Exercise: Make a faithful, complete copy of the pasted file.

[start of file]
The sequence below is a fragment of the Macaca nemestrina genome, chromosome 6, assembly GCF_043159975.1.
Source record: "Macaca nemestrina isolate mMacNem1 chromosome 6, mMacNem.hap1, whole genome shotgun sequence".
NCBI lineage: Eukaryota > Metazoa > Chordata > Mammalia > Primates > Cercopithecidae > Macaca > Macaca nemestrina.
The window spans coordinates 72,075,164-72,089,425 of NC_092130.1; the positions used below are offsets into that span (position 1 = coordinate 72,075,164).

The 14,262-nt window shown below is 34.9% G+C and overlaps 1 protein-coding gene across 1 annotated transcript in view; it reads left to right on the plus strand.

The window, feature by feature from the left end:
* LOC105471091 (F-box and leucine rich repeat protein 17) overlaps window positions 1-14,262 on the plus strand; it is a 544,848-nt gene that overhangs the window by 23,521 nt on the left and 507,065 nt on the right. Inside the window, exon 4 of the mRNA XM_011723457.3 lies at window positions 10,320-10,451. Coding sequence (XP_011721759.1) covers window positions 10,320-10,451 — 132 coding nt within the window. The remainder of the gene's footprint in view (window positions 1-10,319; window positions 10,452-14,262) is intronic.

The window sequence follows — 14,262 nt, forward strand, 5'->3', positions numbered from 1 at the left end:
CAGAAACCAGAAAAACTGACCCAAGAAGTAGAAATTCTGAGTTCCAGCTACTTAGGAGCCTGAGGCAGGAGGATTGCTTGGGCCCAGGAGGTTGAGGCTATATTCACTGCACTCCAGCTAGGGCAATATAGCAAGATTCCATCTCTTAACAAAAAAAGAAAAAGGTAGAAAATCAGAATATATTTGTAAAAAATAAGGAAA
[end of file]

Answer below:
The sequence below is a fragment of the Macaca nemestrina genome, chromosome 6, assembly GCF_043159975.1.
Source record: "Macaca nemestrina isolate mMacNem1 chromosome 6, mMacNem.hap1, whole genome shotgun sequence".
NCBI lineage: Eukaryota > Metazoa > Chordata > Mammalia > Primates > Cercopithecidae > Macaca > Macaca nemestrina.
The window spans coordinates 72,075,164-72,089,425 of NC_092130.1; the positions used below are offsets into that span (position 1 = coordinate 72,075,164).

The 14,262-nt window shown below is 34.9% G+C and overlaps 1 protein-coding gene across 1 annotated transcript in view; it reads left to right on the plus strand.

The window, feature by feature from the left end:
* LOC105471091 (F-box and leucine rich repeat protein 17) overlaps window positions 1-14,262 on the plus strand; it is a 544,848-nt gene that overhangs the window by 23,521 nt on the left and 507,065 nt on the right. Inside the window, exon 4 of the mRNA XM_011723457.3 lies at window positions 10,320-10,451. Coding sequence (XP_011721759.1) covers window positions 10,320-10,451 — 132 coding nt within the window. The remainder of the gene's footprint in view (window positions 1-10,319; window positions 10,452-14,262) is intronic.

The window sequence follows — 14,262 nt, forward strand, 5'->3', positions numbered from 1 at the left end:
CAGAAACCAGAAAAACTGACCCAAGAAGTAGAAATTCTGAGTTCCAGCTACTTAGGAGCCTGAGGCAGGAGGATTGCTTGGGCCCAGGAGGTTGAGGCTATATTCACTGCACTCCAGCTAGGGCAATATAGCAAGATTCCATCTCTTAACAAAAAAAGAAAAAGGTAGAAAATCAGAATATATTTGTAAAAAATAAGGAAA